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So this is an example from two courses that I have taught.

So in a course on computer programming, where the topic was Arrays.


The pre-class activity that the students had to do was to watch a video that
defines an Array, what is an array,
so the video basically says that an array is nothing but a collection of elements
and this is the way to define an array in C++,
and then it shows C++ examples on using arrays.
So simple examples of how arrays can be declared in a program, and how they can be
used in a program.
So that is the pre-class activity which does the video that is very similar in idea
to the Khan academy video that we saw.
And then in-class activity were of two types.
One type was to give a worksheet which has problems or programs using arrays.
Now for some of these programs the program was given and the students had to
predict the output. okay.
So in some cases, there are three typical ways in which computer programming can be
encouraged.
So one is by asking students to predict the output of some program, in another case
is to asking students to debug a given program.
And in the third case is by asking them to write programs.
So what we did was to have students predict the output of some of these programs,
then debug other programs, and also insert missing code into the programs.
So what this worksheet actually did for the students
was that instead of simply knowing the topic of arrays in theory and having seen
some examples of arrays.
They now actually work with programs in the class
and wherever they got stuck, they could simply raise their hand and either a TA
or the instructor or one of their peers would be available in order to clarify the
point at which they were stuck.
So that was actually a good session for the students because they were actually
working with the content and not simply listening to the content.
The second in-class activity that we did was getting them to write Think-Pair-Share
activity to write a program to sort the array.
So for example, in the think phase all that the students had to do was to come up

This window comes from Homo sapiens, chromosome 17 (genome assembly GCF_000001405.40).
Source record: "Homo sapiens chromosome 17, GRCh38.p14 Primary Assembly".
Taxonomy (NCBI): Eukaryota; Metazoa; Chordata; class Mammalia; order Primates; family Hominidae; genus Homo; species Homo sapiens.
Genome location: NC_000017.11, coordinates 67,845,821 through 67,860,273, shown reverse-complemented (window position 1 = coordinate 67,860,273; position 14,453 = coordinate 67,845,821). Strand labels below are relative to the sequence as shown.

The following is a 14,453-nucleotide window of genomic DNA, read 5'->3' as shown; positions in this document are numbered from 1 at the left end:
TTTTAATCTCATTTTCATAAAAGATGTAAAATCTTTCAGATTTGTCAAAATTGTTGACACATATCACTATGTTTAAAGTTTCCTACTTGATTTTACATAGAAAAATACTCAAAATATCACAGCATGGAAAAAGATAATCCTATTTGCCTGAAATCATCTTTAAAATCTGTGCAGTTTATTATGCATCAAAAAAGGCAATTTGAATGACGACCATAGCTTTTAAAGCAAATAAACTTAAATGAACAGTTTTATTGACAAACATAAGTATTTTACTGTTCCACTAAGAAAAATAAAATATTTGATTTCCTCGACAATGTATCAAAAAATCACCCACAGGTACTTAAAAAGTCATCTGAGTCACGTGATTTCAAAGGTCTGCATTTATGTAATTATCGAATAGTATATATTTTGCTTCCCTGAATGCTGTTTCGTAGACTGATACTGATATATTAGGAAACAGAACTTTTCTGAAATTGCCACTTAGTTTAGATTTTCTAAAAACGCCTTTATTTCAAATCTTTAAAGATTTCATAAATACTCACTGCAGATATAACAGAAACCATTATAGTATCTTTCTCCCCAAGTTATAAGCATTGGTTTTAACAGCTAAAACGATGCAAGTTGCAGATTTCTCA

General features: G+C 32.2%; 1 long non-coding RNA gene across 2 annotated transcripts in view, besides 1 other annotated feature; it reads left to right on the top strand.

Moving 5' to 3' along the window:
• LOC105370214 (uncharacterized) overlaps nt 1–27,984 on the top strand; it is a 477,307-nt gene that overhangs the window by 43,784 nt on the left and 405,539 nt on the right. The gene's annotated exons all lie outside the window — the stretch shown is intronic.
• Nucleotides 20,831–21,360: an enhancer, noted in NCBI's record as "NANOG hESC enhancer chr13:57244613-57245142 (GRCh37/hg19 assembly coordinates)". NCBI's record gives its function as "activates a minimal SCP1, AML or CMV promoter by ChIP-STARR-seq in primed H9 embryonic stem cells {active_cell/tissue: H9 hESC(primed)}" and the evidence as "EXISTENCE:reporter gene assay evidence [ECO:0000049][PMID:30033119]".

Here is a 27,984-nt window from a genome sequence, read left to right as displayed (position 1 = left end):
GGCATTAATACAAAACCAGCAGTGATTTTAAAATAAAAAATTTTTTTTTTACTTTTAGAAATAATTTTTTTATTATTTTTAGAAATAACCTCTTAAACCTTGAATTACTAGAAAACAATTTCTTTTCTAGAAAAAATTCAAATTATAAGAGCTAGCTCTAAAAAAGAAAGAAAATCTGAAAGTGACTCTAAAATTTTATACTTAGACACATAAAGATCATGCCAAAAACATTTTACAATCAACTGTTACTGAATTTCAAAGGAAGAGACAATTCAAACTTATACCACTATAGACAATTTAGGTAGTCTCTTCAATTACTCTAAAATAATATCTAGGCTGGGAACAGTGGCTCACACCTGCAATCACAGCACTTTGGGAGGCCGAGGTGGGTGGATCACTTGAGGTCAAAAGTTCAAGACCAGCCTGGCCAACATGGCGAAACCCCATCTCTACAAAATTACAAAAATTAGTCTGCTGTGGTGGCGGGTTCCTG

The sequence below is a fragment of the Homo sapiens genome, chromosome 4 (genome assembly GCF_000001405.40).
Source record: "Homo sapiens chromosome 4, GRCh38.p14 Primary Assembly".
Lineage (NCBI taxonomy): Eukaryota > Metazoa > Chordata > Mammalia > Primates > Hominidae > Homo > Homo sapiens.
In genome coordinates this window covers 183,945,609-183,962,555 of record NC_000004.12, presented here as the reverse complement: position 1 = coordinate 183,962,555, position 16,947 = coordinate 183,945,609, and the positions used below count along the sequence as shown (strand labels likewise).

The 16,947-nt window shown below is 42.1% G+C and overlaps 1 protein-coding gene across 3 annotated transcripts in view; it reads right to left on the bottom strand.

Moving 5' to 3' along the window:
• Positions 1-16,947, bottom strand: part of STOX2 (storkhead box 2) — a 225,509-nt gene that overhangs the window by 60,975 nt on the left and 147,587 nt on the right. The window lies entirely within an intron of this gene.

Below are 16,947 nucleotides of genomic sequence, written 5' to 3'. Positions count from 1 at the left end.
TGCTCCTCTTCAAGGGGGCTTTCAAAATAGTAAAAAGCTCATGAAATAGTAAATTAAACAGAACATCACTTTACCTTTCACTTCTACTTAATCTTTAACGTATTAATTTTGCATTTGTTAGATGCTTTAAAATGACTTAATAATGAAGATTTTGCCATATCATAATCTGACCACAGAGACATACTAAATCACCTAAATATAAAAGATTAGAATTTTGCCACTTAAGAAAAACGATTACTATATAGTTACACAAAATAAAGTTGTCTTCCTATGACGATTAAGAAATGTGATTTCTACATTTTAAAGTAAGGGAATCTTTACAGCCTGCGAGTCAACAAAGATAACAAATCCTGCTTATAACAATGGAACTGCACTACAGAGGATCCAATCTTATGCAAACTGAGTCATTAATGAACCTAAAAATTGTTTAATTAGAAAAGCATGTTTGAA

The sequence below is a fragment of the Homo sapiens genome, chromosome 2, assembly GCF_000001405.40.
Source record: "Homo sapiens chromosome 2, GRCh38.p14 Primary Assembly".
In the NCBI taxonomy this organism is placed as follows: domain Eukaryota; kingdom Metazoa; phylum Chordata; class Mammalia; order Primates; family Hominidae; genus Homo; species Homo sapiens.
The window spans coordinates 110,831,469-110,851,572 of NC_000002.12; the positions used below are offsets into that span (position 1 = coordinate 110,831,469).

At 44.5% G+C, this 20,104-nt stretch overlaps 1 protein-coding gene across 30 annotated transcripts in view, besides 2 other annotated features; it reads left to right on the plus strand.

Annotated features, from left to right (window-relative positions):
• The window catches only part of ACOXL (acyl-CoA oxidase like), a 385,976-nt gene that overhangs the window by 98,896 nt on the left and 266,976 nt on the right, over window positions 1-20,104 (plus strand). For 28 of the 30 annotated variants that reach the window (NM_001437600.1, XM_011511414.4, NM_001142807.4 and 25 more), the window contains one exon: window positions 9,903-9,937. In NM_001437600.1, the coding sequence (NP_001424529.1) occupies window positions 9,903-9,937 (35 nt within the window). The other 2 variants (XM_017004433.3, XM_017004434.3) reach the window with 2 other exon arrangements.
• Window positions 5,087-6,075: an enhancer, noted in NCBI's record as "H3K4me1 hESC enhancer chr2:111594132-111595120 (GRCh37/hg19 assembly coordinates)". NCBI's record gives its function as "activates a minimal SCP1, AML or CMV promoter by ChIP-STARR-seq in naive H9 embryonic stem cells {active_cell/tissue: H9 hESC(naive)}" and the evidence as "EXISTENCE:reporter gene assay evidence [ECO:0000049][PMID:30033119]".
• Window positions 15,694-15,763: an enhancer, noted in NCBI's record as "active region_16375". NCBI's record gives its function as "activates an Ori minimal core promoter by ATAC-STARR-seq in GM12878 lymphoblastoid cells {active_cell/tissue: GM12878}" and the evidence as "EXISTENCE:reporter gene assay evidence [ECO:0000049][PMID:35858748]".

with some pseudo code idea of how will I sort ten numbers.
Suppose ten numbers are given, what is a mechanism that I will use in order to sort
those ten numbers.
So those ten numbers are the array. Then in the pair phase, the students can go on
to work with the partner to write the C++ code for sorting their numbers.
And in the share phase, they can go on to looking at comparing their program with
the instructor's program to sort the array.
So that was the think-pair-share activity for this flipped classroom.
There is another example. This is an example from another course called
Communication Networks and the topic was IP Addressing. Okay.
So the topic of IP addressing once again is a topic which I used to find a little,
had a lot of information transmission unit.
So, the pre-class activity here was that they simply watched the video
that described the basic mechanism for assigning IP addresses in a network.
So the pre-class activity was simply watching the video, and all that the video
contained was that
there are different classes of IP address, there is a class A, there is a class B,
and there is a class C, and so on. Okay.
Now, subsequently when they came to class, they need not need to be described what
these
various types of IP addresses are, and so they could simply directly go on to peer
instruction questions on the IP address classes.
So you could give an IP address and ask them to identify whether it is a class A or
class B or class C
or you could ask them to write the how does the class A address look,
so questions of that sort could be dealt with in the classroom.
The second such activity that they could do was debate on the pros and cons of
hierarchical addressing.
So the way the internet addresses are setup is that a good way, is there a better
way
to do the addressing of computers was another debate that they could do.
And the third activity that they did in the classroom was to design solutions to
reduce the inefficient use of address space.
So some times the IP address space gets wasted because of one organization being
allotted more IP addresses than it actually requires,
and so the student themselves had to think of ways in which these inefficient use
of these address space can be reduced,
and then all that I had to do as the instructor was to point out that each of these
solutions that the students came up with were nothing but the names of
some of the efficiency increasing mechanisms that were already there in the
internet, okay,
and the details of those mechanisms then made the content for the next flipped
classroom.